“Wolsey, you’re out!” bellows the Duke of Norfolk, clearly a kind of proto Alan Sugar. “I will chew you up. Bones, flesh, and gristle!”
This impassioned speech means one of only two things: either someone’s been snooping round in my draft texts, or the hugely anticipated dramatisation of Hilary Mantel’s Wolf Hall is here. Alleviating the sharp pain of January and giving this sorry year some meaning, the six-part series, which charts Thomas Cromwell’s rise and fall in the leadup to the Reformation, doesn’t disappoint, covering everything from his interactions with the major players of the court through to his domestic life and flashbacks to a childhood being kicked across the cobbles by nasty Pa Cromwell. This, you may be getting a growing sense, is not a merry Tudor romp.
Cromwell is played by theatre’s Mark Rylance, who has a scary talent for imperceptibly shifting his face to “classically flinty yet softened round the edges”. The decision to cast lean and sinewy Damian Lewis as Henry VIII – a king who, in the public imagination, hovers somewhere between Brian Blessed with a lute and Bungle from Rainbow cosplaying Bacchus – might throw you, but it makes sense fast. He’s menacing and naive, and only writing angry petitions to Rome can distract him from ye courtgash.
The desperate attempt by Thomas and the lord chancellor Wolsey to persuade the Pope to annul Henry’s marriage to Katherine of Aragon in favour of someone – anyone – who could reliably pop out an heir forms the meat of this opening episode. When Wolsey fails, he’s prised out of his sumptuously padded seat and the austere Thomas More is quick to sneak his behind into it. This doesn’t go down well with Cromwell. “Lord chancellor?” he spits at More, “What’s that? A fucking accident?”
He doesn’t say a lot, old Crommers, but when he does there’s no messing about, and the script is peppered with great lines for TC (“Do you want the king to huddle indoors like a sick girl? “That would be ideal for fiscal purposes”). By rights, each zinger should be followed by Thomas coolly putting on a pair of sunglasses while tapestries reading “DEAL WITH IT” unfurl around him.
I love this Mantel-grade Cromwell, the Tudor embodiment of not giving a toss. He came from nothing and ended up one of the most powerful men in Britain. He’s bolshy but humble, with a dark, disquieting edge as a bonus. The unknown quality to his “still waters run deep” tip is exactly what draws history fans to the subject, and makes him a great central character for a drama.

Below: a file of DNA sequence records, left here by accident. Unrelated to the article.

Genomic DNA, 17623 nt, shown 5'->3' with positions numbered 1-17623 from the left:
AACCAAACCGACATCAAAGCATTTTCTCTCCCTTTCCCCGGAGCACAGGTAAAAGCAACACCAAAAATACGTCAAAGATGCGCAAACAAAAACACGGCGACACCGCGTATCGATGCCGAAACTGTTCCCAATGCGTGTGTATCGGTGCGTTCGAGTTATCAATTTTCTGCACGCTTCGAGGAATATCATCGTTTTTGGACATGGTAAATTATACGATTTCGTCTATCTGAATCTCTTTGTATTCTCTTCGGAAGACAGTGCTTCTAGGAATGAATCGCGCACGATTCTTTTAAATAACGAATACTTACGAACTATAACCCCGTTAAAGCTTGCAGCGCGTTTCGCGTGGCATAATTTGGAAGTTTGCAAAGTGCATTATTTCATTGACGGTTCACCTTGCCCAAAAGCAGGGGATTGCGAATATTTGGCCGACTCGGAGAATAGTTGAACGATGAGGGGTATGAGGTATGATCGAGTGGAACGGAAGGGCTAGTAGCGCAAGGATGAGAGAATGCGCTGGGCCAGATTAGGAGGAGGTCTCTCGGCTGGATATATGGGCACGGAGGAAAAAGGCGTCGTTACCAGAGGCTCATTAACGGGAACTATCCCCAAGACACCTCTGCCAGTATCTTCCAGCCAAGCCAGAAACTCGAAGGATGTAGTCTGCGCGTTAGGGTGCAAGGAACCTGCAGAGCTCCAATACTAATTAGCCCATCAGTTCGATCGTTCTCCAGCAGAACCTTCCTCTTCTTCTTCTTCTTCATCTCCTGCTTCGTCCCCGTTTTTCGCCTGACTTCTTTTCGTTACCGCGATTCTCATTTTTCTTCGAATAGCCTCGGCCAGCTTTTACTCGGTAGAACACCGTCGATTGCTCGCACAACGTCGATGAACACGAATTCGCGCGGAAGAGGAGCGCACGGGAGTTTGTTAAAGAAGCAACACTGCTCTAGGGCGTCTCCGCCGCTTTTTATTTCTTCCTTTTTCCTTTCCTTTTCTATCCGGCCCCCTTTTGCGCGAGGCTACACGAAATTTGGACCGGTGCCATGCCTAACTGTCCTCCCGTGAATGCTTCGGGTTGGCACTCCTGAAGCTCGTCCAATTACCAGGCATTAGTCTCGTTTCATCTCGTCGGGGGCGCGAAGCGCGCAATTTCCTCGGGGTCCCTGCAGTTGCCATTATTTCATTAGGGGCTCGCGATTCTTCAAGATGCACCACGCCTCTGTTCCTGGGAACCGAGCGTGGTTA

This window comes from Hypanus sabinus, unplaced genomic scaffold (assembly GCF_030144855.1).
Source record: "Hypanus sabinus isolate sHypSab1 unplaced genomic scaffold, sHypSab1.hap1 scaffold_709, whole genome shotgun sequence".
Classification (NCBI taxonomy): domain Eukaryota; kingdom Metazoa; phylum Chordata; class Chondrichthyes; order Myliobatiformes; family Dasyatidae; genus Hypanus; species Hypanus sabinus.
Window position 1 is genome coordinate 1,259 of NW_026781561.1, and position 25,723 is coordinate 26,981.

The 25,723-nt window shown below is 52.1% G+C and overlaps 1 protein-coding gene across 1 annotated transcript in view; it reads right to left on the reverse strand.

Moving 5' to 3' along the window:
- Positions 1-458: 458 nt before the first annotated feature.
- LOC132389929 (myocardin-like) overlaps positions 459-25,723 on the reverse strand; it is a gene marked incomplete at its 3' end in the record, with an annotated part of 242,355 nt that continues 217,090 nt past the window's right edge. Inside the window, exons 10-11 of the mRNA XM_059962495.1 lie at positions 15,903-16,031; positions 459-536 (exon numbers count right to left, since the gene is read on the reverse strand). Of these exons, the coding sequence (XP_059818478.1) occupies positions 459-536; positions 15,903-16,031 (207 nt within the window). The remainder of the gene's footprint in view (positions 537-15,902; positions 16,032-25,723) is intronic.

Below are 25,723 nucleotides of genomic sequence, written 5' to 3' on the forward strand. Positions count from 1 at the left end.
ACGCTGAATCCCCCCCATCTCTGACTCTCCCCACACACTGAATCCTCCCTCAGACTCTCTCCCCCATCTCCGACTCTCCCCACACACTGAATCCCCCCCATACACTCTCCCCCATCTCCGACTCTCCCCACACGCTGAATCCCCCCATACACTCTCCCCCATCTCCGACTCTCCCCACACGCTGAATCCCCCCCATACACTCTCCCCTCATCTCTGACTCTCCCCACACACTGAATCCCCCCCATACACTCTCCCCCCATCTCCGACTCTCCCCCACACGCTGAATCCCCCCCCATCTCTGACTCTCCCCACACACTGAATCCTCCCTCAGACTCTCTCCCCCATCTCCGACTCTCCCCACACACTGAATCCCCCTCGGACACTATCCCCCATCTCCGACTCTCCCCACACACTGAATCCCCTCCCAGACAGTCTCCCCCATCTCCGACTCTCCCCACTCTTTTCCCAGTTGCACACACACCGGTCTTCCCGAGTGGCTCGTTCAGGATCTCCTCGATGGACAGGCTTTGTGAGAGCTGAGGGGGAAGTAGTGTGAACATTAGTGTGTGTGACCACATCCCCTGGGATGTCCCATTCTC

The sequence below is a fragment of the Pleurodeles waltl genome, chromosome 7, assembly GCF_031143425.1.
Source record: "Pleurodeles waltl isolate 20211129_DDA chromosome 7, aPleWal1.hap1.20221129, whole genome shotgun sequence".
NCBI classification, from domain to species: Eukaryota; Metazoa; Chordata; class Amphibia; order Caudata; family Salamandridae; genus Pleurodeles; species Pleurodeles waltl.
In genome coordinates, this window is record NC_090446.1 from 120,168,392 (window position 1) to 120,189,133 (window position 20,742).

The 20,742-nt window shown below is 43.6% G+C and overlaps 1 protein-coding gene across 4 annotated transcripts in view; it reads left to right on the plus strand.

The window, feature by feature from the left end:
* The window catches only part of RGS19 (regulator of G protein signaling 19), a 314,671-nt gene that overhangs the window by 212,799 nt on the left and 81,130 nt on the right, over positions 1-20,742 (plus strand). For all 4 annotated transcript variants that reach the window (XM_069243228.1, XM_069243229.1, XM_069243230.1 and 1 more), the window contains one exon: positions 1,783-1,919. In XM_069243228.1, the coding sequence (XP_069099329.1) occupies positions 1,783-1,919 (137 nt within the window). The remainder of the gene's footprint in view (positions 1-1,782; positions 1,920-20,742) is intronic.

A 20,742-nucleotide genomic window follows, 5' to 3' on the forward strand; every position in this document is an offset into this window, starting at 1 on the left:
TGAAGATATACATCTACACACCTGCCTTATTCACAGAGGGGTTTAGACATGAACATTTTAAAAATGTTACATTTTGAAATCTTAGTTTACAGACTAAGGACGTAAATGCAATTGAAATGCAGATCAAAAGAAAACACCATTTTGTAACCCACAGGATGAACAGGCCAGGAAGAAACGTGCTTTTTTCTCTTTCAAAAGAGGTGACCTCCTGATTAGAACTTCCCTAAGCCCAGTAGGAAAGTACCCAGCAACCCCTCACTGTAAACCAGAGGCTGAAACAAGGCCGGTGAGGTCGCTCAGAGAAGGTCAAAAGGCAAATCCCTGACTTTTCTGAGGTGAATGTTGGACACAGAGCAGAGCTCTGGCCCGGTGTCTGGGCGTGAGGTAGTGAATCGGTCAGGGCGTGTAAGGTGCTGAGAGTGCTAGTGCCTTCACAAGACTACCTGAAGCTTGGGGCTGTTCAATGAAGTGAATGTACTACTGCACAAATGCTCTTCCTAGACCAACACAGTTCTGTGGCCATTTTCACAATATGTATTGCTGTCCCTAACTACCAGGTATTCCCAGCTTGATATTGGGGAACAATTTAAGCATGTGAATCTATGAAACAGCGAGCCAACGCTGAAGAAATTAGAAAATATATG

History hasn’t been kind to Cromwell. For five centuries he’s been painted – quite literally, with his portraits being the ugliest of the bunch – as a conniving self-promoter. The mustier contingents of the history crew have sneered “revisionist” at Mantel’s interpretation of Cromwell, but it’s as legitimate as any other version when you consider that history is written by the victors and Cromwell ended up with his head in a basket. The executioner’s blade that hangs over the kind and clever man of this drama makes you realise just how quickly your luck could turn. In a culture where people were cast aside, imprisoned and beheaded just to score political points, it seems obvious that the only way to make it was to be a bit of a cunning bastard.
If you were a woman, meanwhile, your best hope was that flashing a nice pallid bit of neck at the right moment would rouse the sensibilities of someone important. This was the skill of Anne Boleyn, who is a screwfaced nightmare here; the kind of girl who, in a different life where she lacked the power to ruin you, would have goblets of wine flung over her every night of the week. Case in point: she’s fond of haughtily clipping out phrases in French, which frankly made you as much of a bore 500 years ago as it does now. She is awful and I hope to see a lot more of her. While I’m no history buff, I think I’ll get my wish.